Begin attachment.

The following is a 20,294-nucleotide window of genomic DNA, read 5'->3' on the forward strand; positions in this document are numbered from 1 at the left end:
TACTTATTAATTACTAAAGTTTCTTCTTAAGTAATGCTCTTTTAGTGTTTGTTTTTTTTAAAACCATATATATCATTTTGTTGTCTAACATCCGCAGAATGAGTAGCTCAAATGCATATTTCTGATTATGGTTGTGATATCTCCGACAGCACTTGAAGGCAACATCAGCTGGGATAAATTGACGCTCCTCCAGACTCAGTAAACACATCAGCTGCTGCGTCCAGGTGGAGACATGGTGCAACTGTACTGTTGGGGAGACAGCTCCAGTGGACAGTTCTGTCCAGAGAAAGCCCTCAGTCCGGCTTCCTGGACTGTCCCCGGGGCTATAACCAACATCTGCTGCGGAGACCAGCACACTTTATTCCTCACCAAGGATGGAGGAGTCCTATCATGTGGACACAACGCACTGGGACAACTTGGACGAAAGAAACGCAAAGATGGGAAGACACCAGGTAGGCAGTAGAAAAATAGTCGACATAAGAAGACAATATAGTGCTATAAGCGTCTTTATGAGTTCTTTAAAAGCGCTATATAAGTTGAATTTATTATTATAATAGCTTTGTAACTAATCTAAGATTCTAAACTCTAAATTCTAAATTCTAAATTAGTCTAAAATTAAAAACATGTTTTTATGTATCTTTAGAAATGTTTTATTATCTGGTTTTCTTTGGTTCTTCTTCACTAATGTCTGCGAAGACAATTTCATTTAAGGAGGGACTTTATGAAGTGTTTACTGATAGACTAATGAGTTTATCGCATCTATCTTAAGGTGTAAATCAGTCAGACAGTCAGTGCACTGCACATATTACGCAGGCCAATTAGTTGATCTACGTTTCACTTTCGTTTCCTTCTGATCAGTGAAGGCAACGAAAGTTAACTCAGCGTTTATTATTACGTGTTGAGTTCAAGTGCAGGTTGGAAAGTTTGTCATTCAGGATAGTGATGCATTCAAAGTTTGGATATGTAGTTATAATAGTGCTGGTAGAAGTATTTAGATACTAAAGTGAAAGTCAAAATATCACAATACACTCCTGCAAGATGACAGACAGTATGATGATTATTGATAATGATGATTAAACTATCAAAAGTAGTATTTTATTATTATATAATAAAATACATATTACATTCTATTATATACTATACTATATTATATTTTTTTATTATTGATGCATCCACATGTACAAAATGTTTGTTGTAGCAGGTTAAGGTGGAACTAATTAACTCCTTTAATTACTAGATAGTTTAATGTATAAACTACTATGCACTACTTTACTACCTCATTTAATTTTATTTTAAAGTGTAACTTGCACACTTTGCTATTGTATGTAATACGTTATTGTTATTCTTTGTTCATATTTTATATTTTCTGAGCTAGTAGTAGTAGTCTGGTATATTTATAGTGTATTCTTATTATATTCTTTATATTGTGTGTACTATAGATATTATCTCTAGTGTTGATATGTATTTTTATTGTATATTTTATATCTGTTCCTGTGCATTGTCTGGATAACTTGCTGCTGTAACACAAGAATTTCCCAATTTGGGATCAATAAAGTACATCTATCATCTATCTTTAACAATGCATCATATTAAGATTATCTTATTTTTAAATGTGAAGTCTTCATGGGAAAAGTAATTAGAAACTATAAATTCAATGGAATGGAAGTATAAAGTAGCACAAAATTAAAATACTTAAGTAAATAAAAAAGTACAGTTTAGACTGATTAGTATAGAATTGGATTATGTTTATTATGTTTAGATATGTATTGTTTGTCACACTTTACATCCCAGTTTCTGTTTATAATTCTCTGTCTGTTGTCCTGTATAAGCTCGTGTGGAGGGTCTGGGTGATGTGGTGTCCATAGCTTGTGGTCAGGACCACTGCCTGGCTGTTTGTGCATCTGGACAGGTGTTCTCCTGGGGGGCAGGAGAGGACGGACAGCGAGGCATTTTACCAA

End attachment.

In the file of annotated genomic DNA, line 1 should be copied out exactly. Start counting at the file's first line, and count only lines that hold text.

The following is a 20,294-nucleotide window of genomic DNA, read 5'->3' on the forward strand; positions in this document are numbered from 1 at the left end: